Saturday, October 17, 2015

Teaching Dialogue

Now that our realistic fiction story planning is complete and we are ready to start drafting, I wanted to make sure my students had a better understanding how dialogue, how to use it (judiciously, of course!), and how it can help tell the I start my dialogue studies with making sure students are clear about what dialogue IS.  We talk about how some words in stories are said aloud (or thought in a character’s head)—and that these words help us know what is going on in the story.  I write a sample of dialogue from our current read aloud on the board and we look at how the quotation  marks are placed and talk about the “tags” and how they show feeling in the story.

Someone “whispering” is trying to send a very different message than someone “bellowing”! I then display an anchor chart that shows three ways that students can punctuate dialogue…with the tag at the beginning, at the end, or in the middle.  After our discussion, it’s time to “hunt” for great tags we can find in the books THEY are reading.  I start by making a chart…and then students are free to continue to add to it over the next few days when they find a new one.

To get a little more practice with the punctuation part (this is VERY tricky for many students!), I made this interactive “dialogue builder” activity for them to work on to see WHERE the punctuation marks go. 
After they cut the pieces out, they work in pairs to match the spoken words with the best tag—and then try to put punctuation marks exactly where they belong.  This is a great partner activity.  I refer to the anchor chart if they are forgetting to put punctuation inside the quotation marks, and so on.

After they make one complete sentence and get it checked, they “clear” their punctuation marks and work to make the next one.  By the time they are finished and I have “coached”, they are ready to try their own!  This is a very complex skill, so remember that many students will need many repetitions to truly master this.

After we did this "kick off", I knew I wanted to give my students some more practice writing "real" dialogue before we started drafting the stories we had been planning.  I started off by giving the class a "scenario" and asked them to talk to a partner about what kind of dialogue might happen.
The students got busy sharing some GREAT ideas about what could possibly be happening in this story--and what Jose and his father might be talking about.  We talked about what "tags" might be used in such a conversation as well as how MANY different things could be said.  I then sent them with their writing partners to try writing their own version of the conversation--reminding them about how to punctuate dialogue, how to indent for new speakers, and reminded them of our anchor chart from the previous lesson.  As they worked, I circulated and coached.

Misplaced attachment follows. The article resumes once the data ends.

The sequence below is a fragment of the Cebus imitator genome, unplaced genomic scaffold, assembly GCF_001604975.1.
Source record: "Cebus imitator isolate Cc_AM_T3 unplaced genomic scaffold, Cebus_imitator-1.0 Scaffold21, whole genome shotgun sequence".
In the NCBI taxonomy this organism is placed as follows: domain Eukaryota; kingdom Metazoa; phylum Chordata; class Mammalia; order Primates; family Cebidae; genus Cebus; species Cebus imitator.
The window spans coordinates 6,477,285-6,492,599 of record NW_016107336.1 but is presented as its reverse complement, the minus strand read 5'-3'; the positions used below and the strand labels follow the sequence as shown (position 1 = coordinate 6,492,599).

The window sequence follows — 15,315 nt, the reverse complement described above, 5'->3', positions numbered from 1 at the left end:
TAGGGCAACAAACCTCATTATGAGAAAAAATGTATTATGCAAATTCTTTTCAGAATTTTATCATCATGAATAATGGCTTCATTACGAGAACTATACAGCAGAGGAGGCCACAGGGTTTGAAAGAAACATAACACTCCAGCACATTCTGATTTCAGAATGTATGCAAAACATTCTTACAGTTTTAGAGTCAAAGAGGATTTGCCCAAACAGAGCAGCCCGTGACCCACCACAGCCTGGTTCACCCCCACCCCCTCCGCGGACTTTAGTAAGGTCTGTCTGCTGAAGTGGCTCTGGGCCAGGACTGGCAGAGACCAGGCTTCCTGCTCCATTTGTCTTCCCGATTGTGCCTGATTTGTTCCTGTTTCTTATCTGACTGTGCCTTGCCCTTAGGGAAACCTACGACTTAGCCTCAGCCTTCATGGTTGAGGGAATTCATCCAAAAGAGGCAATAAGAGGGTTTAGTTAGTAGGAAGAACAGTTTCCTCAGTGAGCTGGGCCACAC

After that, I presented them with a new conversation prompt and encouraged them to really work as teammates to check for creativity, for correct punctuation, and for appropriate tags.  The writing was starting to really flow...some students were still working on the first one and were too excited to stop.  What's a teacher to do--students excited about writing?  Such a problem to have!

 After these two practices, I scattered 8 more cards throughout the room and encouraged students to move around and try at least two more conversations on their own.  Some stayed at one card for the rest of the writing time working on a more lengthy piece of writing. Others worked in pairs. Some wrote only a few sentences at several different cards--but I was able to walk around, notice great writing, correct misconceptions, coach on capitals and punctuation, and have a few laughs with the students.  I was super pleased with how seriously they took this task--and how creative some of their dialogue was!  Some students even moved back and forth between their work place, the dialogue anchor chart, and the "tags" poster to make sure they were doing things correctly.

Here are the two resources mentioned in this post...


Hope you are finding lots of ways to help your students love writing this year!  We are wrapping up our narratives next week and then on to opinion writing!

5 comments:

  1. This is great! I love how it's so systematic and specific.

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  2. Looks great, Meg!! I may need to try some of these wonderful ideas when we start writing dialogue!!

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  3. I like the idea of having the kids practice on the little scenarios first!

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